Seniors share post graduation plans with the Pilot

James Arnott

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James Arnott, a political science and economics double major and a philosophy minor, said that he will be “moving to Aspen, Colorado and … enjoying the great outdoors.” Arnott hopes to work for an environmental non-profit group that is located in the area. While he is not sure which one he will choose to work for, he says he may return to the non-profit organization he worked for over the winter, the Aspen Global Change Institute. The group holds conferences for scientists during the summer in order to collaborate on global issues and climate change. Arnott helped to organize educational activities and archives as well as different sustainability projects. He said, “I’m not exactly interested in environmental activities as a career, but I want to keep learning more and kind of have this as a job for the short term as I figure out what to do with the rest of my life.” Another option that Arnott plans on pursuing is going to graduate school, possibly for philosophy.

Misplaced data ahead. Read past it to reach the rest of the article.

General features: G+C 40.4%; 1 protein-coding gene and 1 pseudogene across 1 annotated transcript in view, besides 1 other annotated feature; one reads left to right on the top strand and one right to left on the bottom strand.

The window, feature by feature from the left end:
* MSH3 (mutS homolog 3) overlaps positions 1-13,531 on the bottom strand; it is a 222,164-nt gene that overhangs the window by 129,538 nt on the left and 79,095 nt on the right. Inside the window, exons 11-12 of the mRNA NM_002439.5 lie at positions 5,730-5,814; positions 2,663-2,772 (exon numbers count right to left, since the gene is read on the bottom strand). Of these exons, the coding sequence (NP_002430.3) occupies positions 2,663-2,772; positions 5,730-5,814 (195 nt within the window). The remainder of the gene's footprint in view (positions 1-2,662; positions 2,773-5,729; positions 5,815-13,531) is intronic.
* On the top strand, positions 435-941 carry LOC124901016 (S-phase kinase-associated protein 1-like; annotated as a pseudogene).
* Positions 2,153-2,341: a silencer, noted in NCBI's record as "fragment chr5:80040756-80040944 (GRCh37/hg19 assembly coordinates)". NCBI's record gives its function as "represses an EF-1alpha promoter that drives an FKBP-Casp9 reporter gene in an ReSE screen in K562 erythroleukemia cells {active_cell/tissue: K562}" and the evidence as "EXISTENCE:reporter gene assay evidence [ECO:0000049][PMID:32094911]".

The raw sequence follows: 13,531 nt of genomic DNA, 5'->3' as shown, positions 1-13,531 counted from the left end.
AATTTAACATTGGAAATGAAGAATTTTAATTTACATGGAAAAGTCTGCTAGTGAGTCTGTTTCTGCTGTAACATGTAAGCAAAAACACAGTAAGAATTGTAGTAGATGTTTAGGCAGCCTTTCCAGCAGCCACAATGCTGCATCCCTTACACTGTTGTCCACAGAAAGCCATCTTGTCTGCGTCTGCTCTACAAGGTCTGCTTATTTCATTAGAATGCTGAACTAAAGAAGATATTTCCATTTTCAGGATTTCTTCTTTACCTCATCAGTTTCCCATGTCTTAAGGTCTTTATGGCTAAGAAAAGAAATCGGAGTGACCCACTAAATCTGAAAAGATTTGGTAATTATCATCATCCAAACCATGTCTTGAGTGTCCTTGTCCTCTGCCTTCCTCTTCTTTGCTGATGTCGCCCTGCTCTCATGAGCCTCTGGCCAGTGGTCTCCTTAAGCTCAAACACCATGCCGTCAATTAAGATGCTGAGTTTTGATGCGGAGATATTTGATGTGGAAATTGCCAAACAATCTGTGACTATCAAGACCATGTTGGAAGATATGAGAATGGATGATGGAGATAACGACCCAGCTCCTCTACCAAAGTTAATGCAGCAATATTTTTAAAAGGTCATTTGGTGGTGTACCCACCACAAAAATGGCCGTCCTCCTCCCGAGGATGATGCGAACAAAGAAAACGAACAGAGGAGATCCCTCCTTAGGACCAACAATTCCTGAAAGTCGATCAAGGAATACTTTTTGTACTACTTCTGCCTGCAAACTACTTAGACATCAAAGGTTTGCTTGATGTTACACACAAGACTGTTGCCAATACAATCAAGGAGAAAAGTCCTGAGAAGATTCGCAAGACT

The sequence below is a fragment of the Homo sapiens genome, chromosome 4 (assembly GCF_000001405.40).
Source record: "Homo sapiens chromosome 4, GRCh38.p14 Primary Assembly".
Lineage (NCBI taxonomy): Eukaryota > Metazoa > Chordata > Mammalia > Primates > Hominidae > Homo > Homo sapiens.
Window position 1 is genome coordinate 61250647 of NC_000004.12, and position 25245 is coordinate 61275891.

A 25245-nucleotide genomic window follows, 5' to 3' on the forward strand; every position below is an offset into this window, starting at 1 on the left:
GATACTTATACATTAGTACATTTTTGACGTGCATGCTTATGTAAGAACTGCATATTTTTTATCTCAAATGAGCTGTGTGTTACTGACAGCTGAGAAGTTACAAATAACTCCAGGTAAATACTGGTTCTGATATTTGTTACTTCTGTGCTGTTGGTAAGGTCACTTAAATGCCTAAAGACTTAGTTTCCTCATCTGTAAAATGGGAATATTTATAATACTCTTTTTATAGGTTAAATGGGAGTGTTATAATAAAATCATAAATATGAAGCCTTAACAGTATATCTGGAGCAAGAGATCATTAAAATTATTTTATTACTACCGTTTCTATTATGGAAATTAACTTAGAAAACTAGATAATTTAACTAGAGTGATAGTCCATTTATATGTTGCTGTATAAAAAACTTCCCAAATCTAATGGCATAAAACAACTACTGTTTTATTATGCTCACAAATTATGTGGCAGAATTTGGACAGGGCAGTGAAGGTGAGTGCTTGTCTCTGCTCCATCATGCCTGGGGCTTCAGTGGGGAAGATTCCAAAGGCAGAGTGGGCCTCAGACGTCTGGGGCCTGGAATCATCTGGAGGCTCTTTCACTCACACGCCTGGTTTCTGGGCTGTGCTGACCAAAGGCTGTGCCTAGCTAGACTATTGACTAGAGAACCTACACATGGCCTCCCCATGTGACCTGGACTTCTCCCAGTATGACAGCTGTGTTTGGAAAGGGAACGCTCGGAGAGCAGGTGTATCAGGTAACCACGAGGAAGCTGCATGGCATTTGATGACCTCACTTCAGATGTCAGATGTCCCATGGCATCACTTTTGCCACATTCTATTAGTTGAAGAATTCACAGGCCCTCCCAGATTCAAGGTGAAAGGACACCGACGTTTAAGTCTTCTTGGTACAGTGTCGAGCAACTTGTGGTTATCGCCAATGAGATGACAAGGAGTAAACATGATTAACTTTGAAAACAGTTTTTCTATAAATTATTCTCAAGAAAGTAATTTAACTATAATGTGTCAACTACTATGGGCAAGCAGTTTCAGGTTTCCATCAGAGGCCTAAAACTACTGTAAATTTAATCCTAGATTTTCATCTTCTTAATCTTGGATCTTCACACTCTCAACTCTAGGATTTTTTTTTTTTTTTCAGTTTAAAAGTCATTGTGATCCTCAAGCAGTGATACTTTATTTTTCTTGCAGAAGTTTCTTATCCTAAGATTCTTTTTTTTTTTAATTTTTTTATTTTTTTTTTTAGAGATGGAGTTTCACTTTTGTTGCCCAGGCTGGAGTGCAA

Justin Hughes

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Justin Hughes, a physics major and math minor, plans on pursuing a very different career path than what his major suggests. After graduating on June 7, Hughes will follow his dream of becoming a professional ballet dancer. He will travel to Philadelphia in order to participate in a ballet intensive program at the Pennsylvania Academy of Ballet. After completing this program, he will have different options to decide between. One of these options could take him to Tucson, Arizona where he was offered a “trainee” position in ballet. He will still apply for jobs elsewhere, including St. Louis. Hughes has been involved in dance since he was in first grade, and his mom was a dance teacher at a local studio near his home. He said that despite his long dance career, “I didn’t think about dancing professionally until a little bit last year and then this year I definitely thought about it seriously and went for it.”